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India’s Election Looming, Brick Kiln Workers Appeal to Politicians

  • Published on
    March 29, 2019
  • News Source Image
  • Category:
    Debt Bondage, Worker Empowerment
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The majority of India’s 12 million brick kiln workers are held in debt bondage, stuck at brick factories after labor contractors preyed on the poor through cash advances.

Yet labor rights campaigners met with members of all five of India’s major political parties this week, demanding that they back legislation to help bonded laborers.

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“Nearly all the workers in brick kilns fall under the category of bonded labour,” said Sudhir Katiyar of the National Struggle Committee of Brick Kiln Workers, which represents 11 nationwide trade unions working to improve the welfare of brick kiln workers.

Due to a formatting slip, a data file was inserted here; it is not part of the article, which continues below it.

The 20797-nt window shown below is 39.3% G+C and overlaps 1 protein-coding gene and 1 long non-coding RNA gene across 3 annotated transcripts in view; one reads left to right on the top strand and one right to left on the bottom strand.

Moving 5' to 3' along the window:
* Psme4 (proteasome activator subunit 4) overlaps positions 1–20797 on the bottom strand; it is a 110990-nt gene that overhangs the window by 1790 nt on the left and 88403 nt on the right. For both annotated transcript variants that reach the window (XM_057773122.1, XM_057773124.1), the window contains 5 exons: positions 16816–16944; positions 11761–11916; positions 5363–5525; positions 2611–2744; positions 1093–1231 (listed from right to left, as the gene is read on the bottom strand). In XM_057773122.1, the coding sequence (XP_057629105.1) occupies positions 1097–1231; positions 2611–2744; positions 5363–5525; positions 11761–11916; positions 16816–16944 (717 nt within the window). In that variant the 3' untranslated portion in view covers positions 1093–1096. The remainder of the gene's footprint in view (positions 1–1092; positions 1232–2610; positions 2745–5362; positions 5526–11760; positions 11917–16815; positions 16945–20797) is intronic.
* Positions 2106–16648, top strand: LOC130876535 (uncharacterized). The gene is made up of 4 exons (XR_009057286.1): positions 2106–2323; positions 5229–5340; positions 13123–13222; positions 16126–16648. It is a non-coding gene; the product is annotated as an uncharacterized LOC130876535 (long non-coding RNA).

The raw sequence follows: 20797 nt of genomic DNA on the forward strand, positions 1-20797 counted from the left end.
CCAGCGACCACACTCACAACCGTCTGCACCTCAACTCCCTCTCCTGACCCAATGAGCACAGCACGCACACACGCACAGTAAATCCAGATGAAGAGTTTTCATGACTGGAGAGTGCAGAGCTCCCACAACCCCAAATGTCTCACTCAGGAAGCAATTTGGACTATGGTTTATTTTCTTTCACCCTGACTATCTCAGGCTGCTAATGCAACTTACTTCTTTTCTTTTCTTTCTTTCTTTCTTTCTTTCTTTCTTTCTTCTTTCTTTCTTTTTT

“They are recruited against advances and are then bound for the entire brick making season.”

Thomson Reuters Foundation reports:

India, which is the second-biggest brick producer in the world with output at nearly 250 billion bricks annually, has an estimated 200,000 brick kilns.

But the industry is largely unregulated with cases of abuse and child labour reported often in local media.

“If they want to leave early, their wages are deducted forcing them to pay back a huge amount to employers,” Katiyar told the Thomson Reuters Foundation. “We want this mode of recruitment abolished.”

[The National Struggle Committee of Brick Kiln Workers] also called for a ‘recruitment board’ to be set up for brick kiln owners looking to hire workers, which would eliminate labour contractors who offer cash advances to marginalised farmers in remote Indian villages only to trap them in bondage.

Brick kiln workers are often trafficked from poor villages, and debt and be passed on over generations, meaning the children of bonded laborers have to take on their parents’ debts.

Unfortunately, although there are millions of brick kiln workers in India, their struggle has often been ignored by politicians.

“The demands are genuine but many of the workers are unable to vote during elections as they are working,” said migrant rights expert Umi Daniel, regional head of Aide et Action International, a Swiss-based non-profit.

“They are not really significant for political parties.”


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